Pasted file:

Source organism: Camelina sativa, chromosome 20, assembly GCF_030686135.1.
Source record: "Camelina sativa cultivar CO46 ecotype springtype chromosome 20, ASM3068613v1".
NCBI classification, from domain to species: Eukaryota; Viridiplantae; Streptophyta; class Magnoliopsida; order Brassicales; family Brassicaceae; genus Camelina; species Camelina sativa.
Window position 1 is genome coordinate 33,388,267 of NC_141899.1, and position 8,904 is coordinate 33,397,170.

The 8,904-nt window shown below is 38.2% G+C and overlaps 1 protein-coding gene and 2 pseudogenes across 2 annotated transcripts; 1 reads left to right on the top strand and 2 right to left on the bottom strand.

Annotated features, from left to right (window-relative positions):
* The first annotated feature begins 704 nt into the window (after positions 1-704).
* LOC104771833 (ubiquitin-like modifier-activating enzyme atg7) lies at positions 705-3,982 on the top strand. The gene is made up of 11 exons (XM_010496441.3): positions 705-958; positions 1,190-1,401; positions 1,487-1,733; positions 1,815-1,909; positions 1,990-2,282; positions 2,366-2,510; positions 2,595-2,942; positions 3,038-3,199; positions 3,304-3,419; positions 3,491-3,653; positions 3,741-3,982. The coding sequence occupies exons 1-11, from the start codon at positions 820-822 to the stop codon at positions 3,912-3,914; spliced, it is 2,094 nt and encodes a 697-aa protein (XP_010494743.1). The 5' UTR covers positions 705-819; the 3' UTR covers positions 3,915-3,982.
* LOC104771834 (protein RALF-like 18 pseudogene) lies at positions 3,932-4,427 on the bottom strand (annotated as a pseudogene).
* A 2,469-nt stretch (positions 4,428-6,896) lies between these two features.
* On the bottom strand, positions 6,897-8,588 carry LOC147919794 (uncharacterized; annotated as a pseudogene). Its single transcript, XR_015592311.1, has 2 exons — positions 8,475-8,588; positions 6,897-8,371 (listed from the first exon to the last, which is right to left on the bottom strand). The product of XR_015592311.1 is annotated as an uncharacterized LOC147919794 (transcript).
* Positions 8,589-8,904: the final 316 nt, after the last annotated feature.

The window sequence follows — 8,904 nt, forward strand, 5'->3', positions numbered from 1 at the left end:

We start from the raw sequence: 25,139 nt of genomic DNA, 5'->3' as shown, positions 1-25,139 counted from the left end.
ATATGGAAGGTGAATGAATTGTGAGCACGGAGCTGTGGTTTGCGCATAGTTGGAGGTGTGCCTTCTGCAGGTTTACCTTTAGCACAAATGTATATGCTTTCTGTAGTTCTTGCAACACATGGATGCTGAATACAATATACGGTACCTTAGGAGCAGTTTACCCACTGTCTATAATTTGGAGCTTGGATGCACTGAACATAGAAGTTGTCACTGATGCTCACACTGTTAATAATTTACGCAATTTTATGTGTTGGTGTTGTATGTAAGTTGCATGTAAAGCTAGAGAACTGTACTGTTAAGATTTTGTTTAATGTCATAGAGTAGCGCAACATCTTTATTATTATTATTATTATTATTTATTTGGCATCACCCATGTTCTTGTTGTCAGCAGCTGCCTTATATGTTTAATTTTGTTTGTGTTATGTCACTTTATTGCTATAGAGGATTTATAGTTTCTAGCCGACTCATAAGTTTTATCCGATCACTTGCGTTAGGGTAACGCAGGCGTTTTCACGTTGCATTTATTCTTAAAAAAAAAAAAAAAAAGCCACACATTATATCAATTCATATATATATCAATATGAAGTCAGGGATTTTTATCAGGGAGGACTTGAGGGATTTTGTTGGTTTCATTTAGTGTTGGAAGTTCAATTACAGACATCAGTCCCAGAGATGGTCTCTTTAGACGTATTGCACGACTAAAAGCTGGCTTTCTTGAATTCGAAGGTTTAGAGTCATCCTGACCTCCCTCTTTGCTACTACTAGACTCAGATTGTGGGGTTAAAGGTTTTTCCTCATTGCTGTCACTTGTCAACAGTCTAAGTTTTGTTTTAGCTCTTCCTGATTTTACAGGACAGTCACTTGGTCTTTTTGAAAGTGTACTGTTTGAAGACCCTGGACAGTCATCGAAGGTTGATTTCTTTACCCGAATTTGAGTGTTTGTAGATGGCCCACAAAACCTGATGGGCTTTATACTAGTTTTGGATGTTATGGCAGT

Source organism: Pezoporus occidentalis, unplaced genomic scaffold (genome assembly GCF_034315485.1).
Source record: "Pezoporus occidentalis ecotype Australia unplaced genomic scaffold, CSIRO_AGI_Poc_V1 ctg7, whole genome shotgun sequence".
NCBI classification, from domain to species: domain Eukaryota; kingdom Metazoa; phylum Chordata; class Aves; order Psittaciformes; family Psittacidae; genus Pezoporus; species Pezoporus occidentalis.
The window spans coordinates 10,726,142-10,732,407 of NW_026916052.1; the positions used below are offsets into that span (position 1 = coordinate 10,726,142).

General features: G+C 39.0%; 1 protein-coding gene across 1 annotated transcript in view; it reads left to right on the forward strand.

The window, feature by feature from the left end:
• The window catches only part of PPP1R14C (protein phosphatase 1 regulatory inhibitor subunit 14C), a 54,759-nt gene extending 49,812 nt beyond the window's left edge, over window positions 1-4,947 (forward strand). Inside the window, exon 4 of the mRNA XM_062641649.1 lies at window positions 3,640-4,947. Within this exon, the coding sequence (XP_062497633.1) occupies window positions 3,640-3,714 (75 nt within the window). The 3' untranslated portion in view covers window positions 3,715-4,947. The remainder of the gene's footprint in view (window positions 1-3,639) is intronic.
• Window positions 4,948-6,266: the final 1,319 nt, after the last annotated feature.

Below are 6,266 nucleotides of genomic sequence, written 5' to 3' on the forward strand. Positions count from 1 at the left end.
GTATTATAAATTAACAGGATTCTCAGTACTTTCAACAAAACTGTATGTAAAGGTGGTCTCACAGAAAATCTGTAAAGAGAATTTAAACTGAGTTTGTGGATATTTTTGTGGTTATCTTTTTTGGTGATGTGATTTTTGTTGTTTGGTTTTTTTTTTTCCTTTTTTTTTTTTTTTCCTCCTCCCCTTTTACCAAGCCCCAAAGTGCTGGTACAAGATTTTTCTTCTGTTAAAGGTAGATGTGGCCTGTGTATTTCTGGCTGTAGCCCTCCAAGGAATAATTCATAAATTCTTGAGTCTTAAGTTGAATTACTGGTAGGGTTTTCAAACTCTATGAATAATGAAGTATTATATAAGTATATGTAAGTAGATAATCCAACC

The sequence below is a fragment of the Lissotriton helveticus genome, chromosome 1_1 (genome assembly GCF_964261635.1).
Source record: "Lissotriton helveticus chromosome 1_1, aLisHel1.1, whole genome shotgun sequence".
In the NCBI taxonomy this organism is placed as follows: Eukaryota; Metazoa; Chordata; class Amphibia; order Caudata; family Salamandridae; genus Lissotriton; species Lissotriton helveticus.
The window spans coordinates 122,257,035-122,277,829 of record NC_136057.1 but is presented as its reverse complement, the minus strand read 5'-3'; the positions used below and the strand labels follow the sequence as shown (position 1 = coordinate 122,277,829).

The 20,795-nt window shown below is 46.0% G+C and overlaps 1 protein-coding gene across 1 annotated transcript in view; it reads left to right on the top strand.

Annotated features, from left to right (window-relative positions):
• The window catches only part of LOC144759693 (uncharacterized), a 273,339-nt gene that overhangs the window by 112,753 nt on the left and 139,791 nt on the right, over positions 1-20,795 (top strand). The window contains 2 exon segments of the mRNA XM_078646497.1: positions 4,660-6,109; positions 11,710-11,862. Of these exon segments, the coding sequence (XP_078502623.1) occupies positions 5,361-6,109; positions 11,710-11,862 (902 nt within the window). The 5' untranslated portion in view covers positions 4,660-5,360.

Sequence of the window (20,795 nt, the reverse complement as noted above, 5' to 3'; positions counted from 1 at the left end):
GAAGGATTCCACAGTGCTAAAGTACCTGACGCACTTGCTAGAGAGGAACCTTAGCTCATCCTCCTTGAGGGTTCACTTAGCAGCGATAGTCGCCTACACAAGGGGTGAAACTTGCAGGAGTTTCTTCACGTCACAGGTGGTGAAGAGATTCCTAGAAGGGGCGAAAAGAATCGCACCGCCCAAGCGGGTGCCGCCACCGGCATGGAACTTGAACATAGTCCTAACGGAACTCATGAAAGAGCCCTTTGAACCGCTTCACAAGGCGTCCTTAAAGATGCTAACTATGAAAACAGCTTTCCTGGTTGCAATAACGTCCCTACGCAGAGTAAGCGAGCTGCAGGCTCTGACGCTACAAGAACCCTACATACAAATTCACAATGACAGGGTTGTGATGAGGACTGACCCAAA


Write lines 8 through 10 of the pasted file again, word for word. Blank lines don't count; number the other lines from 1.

* LOC104771833 (ubiquitin-like modifier-activating enzyme atg7) lies at positions 705-3,982 on the top strand. The gene is made up of 11 exons (XM_010496441.3): positions 705-958; positions 1,190-1,401; positions 1,487-1,733; positions 1,815-1,909; positions 1,990-2,282; positions 2,366-2,510; positions 2,595-2,942; positions 3,038-3,199; positions 3,304-3,419; positions 3,491-3,653; positions 3,741-3,982. The coding sequence occupies exons 1-11, from the start codon at positions 820-822 to the stop codon at positions 3,912-3,914; spliced, it is 2,094 nt and encodes a 697-aa protein (XP_010494743.1). The 5' UTR covers positions 705-819; the 3' UTR covers positions 3,915-3,982.
* LOC104771834 (protein RALF-like 18 pseudogene) lies at positions 3,932-4,427 on the bottom strand (annotated as a pseudogene).
* A 2,469-nt stretch (positions 4,428-6,896) lies between these two features.